Lenore TAWNEY US, 1907-2007


“You first have to be in touch with yourself inside very deeply in order to do something, to discover this place is our aim. I want to be under the leaf, to be quiet until I find my true self. I sometimes think of my work as breath.”


– Lenore Tawney

Lenore Tawney, original name Leonora Agnes Gallagher, was an American artist whose compositions helped transform weaving from an underappreciated craft into a new form of visual art.


Leonora Gallagher changed her first name to Lenore, which had fewer letters, when she was a first grader. Her 1941 marriage to George Tawney, a psychologist, ended after 18 months with his death. She attended the University of Illinois from 1943 to 1945 and then, while supporting herself as a proofreader for a legal publisher, took night courses in drawing, weaving, and sculpture at the Chicago Institute of Design (1946–48). After living in Paris from 1949 to 1951, during which time she traveled through Europe and into Morocco, Tawney briefly studied weaving in Penland, N.C.


In 1954 Lenore Tawney abandoned sculpture for weaving and in the process, transformed the ancient craft of the weaver into a new vocation—fiber art. Following an intensely personal and experimental path, in the late 1950s Tawney created gauzy tapestries in which areas of plain weave were juxtaposed with laid-in designs. Her improvisational pieces appeared like free-flowing drawings made of colorful yarns floating in space.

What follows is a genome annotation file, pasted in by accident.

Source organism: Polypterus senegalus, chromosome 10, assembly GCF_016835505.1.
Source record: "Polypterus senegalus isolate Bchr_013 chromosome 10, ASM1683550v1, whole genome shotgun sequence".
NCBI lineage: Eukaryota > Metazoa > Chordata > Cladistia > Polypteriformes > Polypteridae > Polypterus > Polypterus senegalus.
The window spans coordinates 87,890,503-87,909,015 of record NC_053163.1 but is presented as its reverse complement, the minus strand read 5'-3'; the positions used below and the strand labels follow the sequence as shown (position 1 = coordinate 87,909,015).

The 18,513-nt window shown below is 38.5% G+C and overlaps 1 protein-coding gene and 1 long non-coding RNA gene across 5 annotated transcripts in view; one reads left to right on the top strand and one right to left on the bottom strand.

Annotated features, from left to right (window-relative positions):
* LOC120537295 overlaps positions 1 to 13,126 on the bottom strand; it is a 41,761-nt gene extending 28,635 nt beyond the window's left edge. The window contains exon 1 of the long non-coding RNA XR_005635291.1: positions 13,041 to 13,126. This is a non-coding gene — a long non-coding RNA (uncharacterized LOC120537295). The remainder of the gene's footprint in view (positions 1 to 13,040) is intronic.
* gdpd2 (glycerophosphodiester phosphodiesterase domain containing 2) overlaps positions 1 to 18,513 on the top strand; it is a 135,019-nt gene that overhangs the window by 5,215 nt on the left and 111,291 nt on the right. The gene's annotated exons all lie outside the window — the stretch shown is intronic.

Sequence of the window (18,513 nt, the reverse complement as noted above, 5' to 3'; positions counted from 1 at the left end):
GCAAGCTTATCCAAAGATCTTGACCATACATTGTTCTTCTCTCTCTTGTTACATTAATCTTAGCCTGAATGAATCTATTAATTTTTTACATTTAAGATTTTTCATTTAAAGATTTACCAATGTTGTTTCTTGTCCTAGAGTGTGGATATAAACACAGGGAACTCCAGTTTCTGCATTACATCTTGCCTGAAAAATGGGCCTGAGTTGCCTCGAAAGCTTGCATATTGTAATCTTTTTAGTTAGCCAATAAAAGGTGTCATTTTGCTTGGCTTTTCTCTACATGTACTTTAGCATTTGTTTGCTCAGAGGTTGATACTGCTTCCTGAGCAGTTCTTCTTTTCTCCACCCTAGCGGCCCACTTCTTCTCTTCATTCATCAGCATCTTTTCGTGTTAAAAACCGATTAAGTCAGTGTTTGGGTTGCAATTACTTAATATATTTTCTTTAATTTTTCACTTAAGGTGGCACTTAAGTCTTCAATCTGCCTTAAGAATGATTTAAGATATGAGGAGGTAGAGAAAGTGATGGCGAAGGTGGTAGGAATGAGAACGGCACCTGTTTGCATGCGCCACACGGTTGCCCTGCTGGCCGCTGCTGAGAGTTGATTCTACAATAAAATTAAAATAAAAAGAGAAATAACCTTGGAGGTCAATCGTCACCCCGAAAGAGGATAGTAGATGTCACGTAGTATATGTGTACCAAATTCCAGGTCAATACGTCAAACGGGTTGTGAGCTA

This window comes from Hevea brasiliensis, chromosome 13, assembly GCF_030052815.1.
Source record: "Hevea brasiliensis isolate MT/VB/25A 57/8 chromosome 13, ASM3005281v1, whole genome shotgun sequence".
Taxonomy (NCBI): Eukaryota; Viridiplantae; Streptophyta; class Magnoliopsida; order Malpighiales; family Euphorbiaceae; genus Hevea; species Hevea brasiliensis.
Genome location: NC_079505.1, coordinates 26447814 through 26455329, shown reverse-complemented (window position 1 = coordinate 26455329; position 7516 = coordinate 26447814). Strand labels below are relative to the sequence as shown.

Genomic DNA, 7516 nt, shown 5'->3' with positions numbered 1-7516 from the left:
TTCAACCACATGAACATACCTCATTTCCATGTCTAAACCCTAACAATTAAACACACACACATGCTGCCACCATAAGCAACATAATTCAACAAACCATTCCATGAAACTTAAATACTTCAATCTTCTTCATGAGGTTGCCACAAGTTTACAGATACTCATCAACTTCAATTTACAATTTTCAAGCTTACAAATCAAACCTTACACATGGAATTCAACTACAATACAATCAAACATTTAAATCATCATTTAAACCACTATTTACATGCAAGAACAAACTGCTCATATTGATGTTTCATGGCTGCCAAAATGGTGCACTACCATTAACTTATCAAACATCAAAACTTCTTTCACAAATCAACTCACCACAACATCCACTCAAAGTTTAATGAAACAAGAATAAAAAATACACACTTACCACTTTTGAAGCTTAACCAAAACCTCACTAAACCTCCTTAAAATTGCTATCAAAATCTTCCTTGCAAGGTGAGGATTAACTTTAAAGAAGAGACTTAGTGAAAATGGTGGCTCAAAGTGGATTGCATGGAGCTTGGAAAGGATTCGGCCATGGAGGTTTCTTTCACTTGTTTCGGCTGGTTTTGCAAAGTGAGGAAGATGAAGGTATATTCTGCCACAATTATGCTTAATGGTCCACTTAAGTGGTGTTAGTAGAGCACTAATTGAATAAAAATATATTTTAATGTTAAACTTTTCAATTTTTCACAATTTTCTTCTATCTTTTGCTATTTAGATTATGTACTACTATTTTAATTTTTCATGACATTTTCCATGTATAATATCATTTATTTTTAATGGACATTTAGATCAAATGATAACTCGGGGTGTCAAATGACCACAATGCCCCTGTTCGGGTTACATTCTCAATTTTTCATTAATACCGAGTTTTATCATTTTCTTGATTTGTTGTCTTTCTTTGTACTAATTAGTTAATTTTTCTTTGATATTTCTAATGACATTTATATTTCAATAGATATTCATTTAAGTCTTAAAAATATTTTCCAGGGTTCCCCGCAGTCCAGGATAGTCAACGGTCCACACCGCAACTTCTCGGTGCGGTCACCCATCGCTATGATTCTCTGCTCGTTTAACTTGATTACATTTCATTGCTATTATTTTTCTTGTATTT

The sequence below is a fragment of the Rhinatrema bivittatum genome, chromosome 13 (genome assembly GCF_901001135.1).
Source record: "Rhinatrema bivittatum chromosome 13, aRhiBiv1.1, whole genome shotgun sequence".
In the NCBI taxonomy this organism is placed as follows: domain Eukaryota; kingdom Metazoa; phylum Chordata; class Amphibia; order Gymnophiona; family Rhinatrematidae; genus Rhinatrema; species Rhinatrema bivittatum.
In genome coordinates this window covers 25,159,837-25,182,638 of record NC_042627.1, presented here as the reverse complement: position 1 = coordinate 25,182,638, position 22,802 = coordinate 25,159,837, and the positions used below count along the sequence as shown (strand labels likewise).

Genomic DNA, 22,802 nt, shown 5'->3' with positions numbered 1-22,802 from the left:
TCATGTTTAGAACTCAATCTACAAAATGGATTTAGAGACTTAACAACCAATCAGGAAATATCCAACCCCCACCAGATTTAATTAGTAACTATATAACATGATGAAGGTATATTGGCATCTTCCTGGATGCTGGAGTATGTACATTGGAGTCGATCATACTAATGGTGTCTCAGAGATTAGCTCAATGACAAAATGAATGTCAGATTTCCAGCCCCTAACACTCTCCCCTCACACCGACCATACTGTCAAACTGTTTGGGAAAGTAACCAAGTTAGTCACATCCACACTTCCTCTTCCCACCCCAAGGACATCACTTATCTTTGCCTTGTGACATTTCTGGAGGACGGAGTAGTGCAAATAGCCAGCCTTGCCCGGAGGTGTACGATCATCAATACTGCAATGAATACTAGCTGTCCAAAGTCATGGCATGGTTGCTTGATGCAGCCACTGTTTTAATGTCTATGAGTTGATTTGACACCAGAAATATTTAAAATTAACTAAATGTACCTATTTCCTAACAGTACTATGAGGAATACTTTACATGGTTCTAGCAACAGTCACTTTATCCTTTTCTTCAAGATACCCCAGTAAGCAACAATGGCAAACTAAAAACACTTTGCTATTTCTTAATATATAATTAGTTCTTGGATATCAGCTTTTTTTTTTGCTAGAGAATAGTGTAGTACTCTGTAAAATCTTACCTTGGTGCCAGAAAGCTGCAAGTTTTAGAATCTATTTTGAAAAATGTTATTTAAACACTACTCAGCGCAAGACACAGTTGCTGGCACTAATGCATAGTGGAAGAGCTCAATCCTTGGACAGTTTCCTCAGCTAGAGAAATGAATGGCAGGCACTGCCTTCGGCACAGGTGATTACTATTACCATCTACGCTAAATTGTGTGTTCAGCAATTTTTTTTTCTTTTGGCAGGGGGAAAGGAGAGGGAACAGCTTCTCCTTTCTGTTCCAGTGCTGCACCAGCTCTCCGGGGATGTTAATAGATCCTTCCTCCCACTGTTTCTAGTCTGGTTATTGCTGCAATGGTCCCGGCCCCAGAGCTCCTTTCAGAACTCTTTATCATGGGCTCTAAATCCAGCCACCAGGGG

Moving from Chicago to Manhattan in 1961, she became part of the avant-garde world of the abstract expressionists, and soon began to restructure her tapestries into sculptural ‘woven forms.’ These groundbreaking weavings dispensed entirely with a traditional rectangular format. In a startling departure from textile traditions, her tall, totemlike works were not set against a wall, but freely suspended in space. Often embellished with shells, beads, and fringes of feathers—and frequently composed of fibers of varying thickness and texture—these and other, smaller shield-like designs woven in the 1960s, remained spiritually expressive, sculptural weavings.


In 1964 Lenore Tawney created the first of a profusion of collages and assemblages made from found objects. After 1976, when she abandoned weaving altogether, these nontextile works became the primary focus of her art. Small in scale, the pieces were fashioned principally from pages taken from rare books and manuscripts on whose age-stained surfaces were affixed fragile birds’ eggs and skeletons, feathers, small animal bones, shells, pebbles, corks, and wooden forms. Like her weavings, Tawney’ s miniature collages display great sensitivity to the aesthetic properties of materials, but unlike the bolder woven works, they are intimate and quiescent pieces, containing elusive messages about the frailty and transiency of life, and the need to find inner peace.